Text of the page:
Yes, all the packages above could have been added in one RUN line, but for the sake of better visibility I would suggest to have separate lines.

Create your custom Docker image

After you save the Dockerfile is time to create your image

# docker build -t mycustomlinux01 .

You’ll see a lot of output, the same like when you’re installing new packages in any Linux distro. When you see the following lines, you’ll know that the image was successful created:

Docker successful image creation

Let’s check if the image is listed using:

# docker image ls

You should see the mycustomlinux01 image listed:

List my Docker image

Since the image is created successful I’d suggest that you run a container using this image following the same steps like in the “Pull Ubuntu 18.04 image”

Basically that’s it, you just created your custom image.

As mentioned above, here is a list of commands that I find useful to have at hand when working with Docker containers.

List images:

# docker image ls

Start a container from an image:

# docker run -i -t ubuntu:12.04 /bin/bash

Using an ID (you get the ID from List image command):

# docker run -i -t 8dbd9e392a96 /bin/bash

List all containers:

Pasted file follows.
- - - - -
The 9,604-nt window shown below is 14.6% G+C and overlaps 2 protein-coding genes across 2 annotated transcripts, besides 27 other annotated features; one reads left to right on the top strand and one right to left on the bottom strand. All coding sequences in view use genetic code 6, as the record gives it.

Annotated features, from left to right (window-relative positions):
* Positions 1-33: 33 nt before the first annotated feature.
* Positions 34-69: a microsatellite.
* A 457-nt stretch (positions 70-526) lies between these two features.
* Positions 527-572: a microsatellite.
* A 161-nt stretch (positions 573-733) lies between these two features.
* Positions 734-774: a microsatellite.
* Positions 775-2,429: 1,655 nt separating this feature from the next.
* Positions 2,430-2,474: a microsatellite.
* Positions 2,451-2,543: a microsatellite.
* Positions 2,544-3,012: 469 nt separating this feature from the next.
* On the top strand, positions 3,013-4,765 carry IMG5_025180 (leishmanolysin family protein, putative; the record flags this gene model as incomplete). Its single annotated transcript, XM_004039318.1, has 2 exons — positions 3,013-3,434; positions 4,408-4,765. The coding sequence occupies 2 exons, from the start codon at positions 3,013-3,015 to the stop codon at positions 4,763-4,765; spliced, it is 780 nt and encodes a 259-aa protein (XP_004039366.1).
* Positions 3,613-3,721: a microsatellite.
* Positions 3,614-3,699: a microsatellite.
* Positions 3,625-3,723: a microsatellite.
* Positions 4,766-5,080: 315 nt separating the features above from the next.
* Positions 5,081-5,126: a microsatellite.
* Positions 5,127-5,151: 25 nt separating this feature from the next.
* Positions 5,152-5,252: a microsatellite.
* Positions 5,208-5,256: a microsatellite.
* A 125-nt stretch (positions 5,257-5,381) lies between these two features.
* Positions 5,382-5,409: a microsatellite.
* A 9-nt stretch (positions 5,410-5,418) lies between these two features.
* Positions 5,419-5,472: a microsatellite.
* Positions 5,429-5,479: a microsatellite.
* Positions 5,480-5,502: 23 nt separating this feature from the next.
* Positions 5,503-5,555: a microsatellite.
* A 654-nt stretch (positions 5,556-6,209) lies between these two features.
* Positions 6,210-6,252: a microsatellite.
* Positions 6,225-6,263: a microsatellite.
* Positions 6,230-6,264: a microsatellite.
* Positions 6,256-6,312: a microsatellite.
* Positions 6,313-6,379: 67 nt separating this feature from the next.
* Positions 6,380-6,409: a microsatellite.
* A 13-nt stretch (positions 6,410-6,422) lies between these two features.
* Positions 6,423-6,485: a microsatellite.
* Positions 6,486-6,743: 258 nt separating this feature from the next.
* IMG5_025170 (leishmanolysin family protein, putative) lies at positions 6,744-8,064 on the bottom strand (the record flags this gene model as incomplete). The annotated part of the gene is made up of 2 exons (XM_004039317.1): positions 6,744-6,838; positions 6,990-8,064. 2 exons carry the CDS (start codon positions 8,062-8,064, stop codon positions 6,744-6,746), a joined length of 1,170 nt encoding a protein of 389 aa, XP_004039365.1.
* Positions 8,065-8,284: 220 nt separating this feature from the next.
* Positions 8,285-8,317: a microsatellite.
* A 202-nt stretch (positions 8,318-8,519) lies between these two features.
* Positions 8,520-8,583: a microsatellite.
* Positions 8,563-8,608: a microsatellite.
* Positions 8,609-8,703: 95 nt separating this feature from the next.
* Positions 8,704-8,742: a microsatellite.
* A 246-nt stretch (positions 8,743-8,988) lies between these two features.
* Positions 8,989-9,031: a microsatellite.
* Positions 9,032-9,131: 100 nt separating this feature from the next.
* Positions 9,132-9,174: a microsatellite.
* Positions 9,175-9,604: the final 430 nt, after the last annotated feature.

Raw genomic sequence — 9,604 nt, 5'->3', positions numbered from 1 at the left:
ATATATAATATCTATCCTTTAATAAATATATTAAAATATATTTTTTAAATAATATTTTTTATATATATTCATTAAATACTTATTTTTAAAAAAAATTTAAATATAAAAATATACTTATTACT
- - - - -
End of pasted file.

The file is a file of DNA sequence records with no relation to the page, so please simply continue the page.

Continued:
# docker ps -a

List running containers:

# docker ps -l

Attach running container:

# docker attach “container ID”

Remove a container:

# docker rm “container ID”

Last but not least. If you liked my Ubuntu 18.04 Docker image customized for network engineers who wants to learn Python and you would like to install additional packages, here is the Dockerfile:

# Ubuntu 18.04 with Python, Paramiko, Netmiko, Ansible
# various other network tools installed and SSH activated
# Build image with:  docker build -t yotis/ubuntu1804-pfne .

FROM ubuntu:18.04
MAINTAINER Calin C., https://github.com/yotis1982
RUN apt-get update --fix-missing
RUN apt-get upgrade -y
RUN apt-get install -y software-properties-common
RUN apt-get install -y build-essential
RUN apt-get install -y openssl libssl-dev libffi-dev
RUN apt-get install -y net-tools mtr curl host socat